The motion was then carried, and the amendment laid on the table.
The question being on the adoption of the original resolution,
mr CAVARLY spoke against the proposition to fix a time to adjourn, whether business should be completed or not; and deprecated the practice of consuming the time of the House by bringing forward and debating resolutions for the purpose of giving the appearance at home of a zeal for short sessions.
Mr. WHEELER offered to amend by adding that night sessions be held.7
Mr. HARDIN moved to lay the amendment on the table, which was agreed to.
mr. CAVARLY moved to lay the original resolution on the table; which was lost—ayes 42, noes 45.
mr. CARPENTER then moved to amend by striking out 22nd February, and inserting March 1st.
Mr. PARSONS made the calculation that those resolutions had, by the delay and loss of time and long discussions they had occasioned, cost each one of them at least two thousand dollars to the State. Mr P was opposed to being driven home by the opposite party before the business was finished.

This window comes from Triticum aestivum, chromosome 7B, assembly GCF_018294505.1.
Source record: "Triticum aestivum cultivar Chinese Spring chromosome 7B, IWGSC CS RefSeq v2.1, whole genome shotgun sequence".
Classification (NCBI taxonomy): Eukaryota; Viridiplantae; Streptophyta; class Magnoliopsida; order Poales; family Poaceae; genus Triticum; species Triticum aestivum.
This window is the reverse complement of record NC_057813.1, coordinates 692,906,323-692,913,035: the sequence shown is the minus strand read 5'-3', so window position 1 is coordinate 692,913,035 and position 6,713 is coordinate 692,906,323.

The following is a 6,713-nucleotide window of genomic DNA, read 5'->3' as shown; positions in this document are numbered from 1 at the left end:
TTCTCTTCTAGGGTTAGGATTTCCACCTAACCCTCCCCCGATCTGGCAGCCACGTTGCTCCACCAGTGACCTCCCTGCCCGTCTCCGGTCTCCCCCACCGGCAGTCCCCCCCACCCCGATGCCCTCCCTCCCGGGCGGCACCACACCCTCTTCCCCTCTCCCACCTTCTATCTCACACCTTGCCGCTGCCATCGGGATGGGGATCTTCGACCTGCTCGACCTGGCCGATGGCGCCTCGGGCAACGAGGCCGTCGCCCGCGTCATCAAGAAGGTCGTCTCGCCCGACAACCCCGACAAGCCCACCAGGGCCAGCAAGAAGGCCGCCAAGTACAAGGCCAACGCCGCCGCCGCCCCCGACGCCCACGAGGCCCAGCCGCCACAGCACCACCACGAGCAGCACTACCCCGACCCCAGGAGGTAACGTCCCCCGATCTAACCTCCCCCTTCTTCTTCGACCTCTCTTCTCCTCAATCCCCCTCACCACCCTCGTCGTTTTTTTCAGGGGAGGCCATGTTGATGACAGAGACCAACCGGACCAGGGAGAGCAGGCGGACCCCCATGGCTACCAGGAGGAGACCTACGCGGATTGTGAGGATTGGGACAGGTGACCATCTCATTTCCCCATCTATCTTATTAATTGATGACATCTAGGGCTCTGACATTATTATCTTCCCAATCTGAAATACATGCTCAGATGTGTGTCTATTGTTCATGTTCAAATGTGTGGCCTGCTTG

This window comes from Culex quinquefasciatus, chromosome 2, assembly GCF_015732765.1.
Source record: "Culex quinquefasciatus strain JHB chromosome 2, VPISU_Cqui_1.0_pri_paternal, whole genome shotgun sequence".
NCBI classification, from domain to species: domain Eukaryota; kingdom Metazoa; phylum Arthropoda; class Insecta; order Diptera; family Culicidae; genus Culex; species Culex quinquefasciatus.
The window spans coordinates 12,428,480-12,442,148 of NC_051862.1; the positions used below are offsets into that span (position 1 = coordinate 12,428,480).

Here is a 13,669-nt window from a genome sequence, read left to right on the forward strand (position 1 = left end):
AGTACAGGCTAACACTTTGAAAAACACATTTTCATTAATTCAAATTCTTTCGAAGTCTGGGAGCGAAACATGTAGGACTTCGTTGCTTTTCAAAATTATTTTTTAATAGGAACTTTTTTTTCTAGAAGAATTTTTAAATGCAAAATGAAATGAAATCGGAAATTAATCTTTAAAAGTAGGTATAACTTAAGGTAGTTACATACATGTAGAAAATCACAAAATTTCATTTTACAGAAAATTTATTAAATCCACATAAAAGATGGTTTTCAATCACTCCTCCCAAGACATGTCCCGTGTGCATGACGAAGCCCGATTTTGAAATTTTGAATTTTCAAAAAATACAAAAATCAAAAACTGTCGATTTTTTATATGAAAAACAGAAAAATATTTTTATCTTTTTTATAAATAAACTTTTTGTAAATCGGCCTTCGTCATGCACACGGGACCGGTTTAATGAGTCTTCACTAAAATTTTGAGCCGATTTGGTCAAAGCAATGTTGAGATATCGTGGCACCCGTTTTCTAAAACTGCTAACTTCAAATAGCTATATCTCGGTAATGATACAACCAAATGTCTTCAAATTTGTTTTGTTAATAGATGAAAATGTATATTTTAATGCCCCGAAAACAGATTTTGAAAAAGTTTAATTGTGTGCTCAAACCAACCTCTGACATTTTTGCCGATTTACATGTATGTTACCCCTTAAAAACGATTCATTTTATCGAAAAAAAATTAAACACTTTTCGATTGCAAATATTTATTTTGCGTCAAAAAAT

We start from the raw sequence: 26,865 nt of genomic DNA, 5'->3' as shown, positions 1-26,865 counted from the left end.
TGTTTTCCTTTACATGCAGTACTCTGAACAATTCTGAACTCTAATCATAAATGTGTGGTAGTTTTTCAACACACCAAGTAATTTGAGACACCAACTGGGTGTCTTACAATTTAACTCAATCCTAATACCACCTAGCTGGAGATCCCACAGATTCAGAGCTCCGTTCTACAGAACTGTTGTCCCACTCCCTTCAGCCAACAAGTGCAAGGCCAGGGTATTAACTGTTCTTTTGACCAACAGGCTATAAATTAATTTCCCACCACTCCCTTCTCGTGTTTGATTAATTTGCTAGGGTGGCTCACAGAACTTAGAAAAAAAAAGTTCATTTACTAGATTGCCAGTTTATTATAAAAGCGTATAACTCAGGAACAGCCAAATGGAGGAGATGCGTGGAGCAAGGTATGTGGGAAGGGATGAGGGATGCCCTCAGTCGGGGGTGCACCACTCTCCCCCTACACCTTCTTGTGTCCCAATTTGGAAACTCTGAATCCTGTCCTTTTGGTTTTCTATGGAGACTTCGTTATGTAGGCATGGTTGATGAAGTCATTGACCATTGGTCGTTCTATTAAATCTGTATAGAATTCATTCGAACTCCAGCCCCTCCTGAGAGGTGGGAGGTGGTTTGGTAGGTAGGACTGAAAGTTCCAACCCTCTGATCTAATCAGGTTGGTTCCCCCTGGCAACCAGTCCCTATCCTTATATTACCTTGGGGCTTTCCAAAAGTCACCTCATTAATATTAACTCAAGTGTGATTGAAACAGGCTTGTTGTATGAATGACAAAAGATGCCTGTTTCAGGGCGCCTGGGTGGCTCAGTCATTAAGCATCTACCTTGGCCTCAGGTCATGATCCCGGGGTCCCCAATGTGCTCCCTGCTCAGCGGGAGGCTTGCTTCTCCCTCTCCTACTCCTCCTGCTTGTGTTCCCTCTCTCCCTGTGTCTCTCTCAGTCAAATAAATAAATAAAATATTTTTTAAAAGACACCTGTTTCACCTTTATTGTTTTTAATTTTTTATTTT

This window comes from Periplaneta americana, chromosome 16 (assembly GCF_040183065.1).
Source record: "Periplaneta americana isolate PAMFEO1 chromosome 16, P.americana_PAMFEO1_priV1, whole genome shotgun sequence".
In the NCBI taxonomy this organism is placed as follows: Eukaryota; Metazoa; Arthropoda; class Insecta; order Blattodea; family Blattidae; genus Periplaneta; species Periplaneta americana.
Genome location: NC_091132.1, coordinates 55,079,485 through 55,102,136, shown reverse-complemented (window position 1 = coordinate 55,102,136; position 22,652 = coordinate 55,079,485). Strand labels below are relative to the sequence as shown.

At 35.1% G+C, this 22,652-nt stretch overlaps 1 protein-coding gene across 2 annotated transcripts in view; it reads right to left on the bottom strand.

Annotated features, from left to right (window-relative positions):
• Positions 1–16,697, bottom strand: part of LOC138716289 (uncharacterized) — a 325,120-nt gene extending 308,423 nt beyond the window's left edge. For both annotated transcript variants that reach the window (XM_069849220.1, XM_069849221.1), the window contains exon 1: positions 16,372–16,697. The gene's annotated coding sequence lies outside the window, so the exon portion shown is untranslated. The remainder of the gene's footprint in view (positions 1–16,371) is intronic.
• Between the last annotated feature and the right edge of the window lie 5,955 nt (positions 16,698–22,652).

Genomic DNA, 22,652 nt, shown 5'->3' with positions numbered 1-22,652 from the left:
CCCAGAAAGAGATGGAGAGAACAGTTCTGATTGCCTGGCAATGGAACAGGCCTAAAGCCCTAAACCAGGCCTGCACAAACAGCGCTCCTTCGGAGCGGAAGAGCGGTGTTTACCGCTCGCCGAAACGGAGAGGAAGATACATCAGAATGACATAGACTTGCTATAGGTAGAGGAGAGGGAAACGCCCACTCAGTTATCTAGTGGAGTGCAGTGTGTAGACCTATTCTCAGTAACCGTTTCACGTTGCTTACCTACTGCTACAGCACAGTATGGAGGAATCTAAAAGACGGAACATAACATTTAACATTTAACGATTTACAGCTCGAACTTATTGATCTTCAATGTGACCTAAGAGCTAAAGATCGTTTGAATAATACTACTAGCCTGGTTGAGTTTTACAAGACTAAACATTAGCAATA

Mr LINCOLN denied that this party had attempted to delay any measure brought forward by the other party.
mr. Hardin contended that these resolutions came from the Democratic party.
Mr. Carpenter rose to move the previous question.
Mr. MURPHY, of Perry, urged that the main object of all the resolutions was “Bunkum.” Mr M then proeeeded to shew the necessity of completing the business of the country, and then, and not till then, adjourning.
The discussion was further continued by Messrs. Brown, of Vermillion, Peck, and Webb.
Mr CARPENTER moved the previous question, which motion pending,
The house adjourned.
1A longer, more detailed version of this debate appeared in the Sangamo Journal.
2Adjournment sine die means without assigning a date or time for resumption. Other members of the Committee on the Judiciary were Wickliffe Kitchell, Alfred W. Cavarly, Albert G. Leary, Edwin B. Webb, Lyman Trumbull, John Dougherty, Stephen G. Hicks, and Thomas Drummond.
Governor Thomas Carlin had called for the opening of the Twelfth General Assembly on November 23, 1840, two weeks before the constitutionally-mandated date for the regular session, in order to deal with the state debt crisis. Particularly vexing was that the state had no funds in the treasury to satisfy the interest payment on the debt due January 1, 1841.